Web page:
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John Kahrs, who won an Oscar for his 2013 animated short “Paperman,” has gotten into the driver’s seat on a new project with the ride-share company Lyft.

Kahrs has directed the animated short film “June,” a co-production between Lyft and Broad Reach Pictures, with design and animation by Kevin Dart’s Chromosphere and scored by award-winning composer Christophe Beck (“Trolls,” “Frozen”). In addition to Beck’s score, the seven-minute film features the original song “Moving,” by one-time Lyft driver Sir the Baptist, who is now a recording artist.

“June” premieres today, Wednesday, Dec. 14, as part of Lyft Driver Appreciation Day. In addition to “pink carpet” events for the film to be held in Los Angeles and Chicago, the company will match tips each driver receives for the day as a thank you to its 315,000 drivers. Maximum match amount per tip is $5, for a maximum Lyft matching of $20 per driver during the 24 hour period.

“June” follows the inspiring story of a lonely woman who finds new purpose as a Lyft driver. The story comes from an idea by Lyft Creative Director Ricardo Viramontes, based on the experiences of real Lyft drivers and passengers.

“As John and I read through countless stories, we realized there was a strong common theme of people coming together through the Lyft experience,” says Viramontes.

“Ricardo brought the story to me as a very loose sketch of an idea. ‘Could we tell the story of a woman who starts driving for Lyft, and it changes her life and transforms her connection to her community?'” explains Kahrs.

Animation felt like the right medium to tell this story, Viramontes says. “A lot of what happens in the car is serendipitous and special for each driver and passenger, and with live-action, it can be hard to believe it’s true. There’s something really magical about animation that allows you to really get the core essence of the story.”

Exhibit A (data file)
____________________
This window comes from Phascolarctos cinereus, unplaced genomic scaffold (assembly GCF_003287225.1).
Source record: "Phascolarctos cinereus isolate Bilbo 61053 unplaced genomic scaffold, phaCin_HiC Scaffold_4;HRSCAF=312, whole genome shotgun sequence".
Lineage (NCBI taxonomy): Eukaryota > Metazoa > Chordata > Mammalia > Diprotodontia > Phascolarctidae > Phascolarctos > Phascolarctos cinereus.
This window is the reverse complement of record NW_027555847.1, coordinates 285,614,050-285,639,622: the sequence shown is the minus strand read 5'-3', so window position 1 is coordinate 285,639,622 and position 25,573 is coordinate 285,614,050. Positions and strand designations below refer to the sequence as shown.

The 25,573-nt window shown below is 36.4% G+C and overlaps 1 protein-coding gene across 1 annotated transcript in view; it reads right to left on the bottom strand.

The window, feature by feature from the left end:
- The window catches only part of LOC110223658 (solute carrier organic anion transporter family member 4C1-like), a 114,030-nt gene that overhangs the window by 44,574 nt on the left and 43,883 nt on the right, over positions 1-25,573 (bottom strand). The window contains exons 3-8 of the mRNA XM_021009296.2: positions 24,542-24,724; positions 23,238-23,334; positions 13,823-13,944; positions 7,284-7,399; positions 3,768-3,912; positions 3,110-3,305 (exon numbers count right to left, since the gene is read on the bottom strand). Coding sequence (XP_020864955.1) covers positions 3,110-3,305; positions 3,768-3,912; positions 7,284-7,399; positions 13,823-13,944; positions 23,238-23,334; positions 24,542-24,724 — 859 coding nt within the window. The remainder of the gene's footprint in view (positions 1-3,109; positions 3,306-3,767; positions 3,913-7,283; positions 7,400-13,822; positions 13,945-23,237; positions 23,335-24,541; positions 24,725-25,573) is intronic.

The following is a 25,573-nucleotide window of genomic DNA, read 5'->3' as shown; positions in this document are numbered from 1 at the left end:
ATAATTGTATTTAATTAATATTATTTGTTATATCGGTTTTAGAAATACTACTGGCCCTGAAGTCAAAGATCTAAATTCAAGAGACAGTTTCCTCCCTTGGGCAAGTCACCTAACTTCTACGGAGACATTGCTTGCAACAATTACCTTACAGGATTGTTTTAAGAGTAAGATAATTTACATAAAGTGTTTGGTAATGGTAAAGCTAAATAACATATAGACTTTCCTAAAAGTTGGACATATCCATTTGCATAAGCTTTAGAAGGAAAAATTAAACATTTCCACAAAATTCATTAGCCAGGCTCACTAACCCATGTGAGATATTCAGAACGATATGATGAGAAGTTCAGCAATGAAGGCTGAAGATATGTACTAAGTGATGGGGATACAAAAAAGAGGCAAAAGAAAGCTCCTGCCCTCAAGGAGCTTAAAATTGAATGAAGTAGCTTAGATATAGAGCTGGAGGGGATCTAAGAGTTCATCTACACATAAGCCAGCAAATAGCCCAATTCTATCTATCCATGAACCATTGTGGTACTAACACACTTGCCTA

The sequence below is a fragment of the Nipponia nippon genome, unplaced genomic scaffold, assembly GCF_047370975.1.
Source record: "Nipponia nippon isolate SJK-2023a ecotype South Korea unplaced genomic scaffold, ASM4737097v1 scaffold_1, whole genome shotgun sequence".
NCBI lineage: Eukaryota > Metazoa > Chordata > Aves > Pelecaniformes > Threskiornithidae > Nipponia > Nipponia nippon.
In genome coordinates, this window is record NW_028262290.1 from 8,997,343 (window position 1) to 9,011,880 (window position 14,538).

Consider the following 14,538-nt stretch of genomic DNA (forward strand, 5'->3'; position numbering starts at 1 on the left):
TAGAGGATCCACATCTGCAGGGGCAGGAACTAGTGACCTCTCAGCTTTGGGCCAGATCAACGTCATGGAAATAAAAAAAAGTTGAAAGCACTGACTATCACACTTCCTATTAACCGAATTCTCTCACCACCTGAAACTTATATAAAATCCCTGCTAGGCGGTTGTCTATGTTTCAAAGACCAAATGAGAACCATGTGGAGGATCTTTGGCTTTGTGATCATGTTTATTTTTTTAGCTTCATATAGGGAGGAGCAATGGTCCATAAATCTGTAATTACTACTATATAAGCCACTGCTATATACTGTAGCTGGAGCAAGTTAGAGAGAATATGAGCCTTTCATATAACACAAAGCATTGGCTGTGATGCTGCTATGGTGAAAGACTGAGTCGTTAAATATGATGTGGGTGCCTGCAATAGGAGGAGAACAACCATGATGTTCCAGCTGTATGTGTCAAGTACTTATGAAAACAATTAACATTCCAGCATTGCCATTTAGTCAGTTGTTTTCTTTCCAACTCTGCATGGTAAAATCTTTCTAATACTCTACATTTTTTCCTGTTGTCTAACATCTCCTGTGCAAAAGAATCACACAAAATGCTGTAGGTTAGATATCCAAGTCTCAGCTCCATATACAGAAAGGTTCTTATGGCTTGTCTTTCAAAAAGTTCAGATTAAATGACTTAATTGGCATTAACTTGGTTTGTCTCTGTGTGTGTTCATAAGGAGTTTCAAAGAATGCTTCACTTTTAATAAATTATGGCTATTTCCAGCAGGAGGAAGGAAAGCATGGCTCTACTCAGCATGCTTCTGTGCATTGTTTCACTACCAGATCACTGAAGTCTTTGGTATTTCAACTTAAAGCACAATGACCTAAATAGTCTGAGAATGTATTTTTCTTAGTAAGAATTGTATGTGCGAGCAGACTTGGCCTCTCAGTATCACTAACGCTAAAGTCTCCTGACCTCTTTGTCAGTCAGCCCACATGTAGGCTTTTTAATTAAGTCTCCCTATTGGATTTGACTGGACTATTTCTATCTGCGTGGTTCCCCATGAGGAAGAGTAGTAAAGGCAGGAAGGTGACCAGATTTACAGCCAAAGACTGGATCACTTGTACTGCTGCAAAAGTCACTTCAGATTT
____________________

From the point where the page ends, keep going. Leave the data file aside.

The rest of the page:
And story is important to Lyft as a company, Viramontes explains. “We believe in storytelling as a organization. It’s part of our throughline to take something like transportation that isn’t usually celebrated through storytelling, and create more work along these lines to celebrate drivers and other things about Lyft that make us unique,” he says.

Kahrs credited the unique look of “June” to Kevin Dart’s design. “I got really excited when I saw what Kevin had been doing over the last year or so. It was the perfect thing at the perfect time to stumble across,” says Kahrs. “He has this style that really doesn’t resemble hand-drawn. It feels more like a moving illustration. There’s a flatness to it, but there’s also photographic dimensionality.”

And that played perfectly into “June’s” story. “I feel like the idea of transportation is something that’s always changing,” says Kahrs. “This story of this one driver is a journey that takes you on a tour of our relationship with transportation, of matching the fantastic and the mundane together. It’s about people driving around in a car, but it’s also about the connections these drivers and passengers can have with each other.”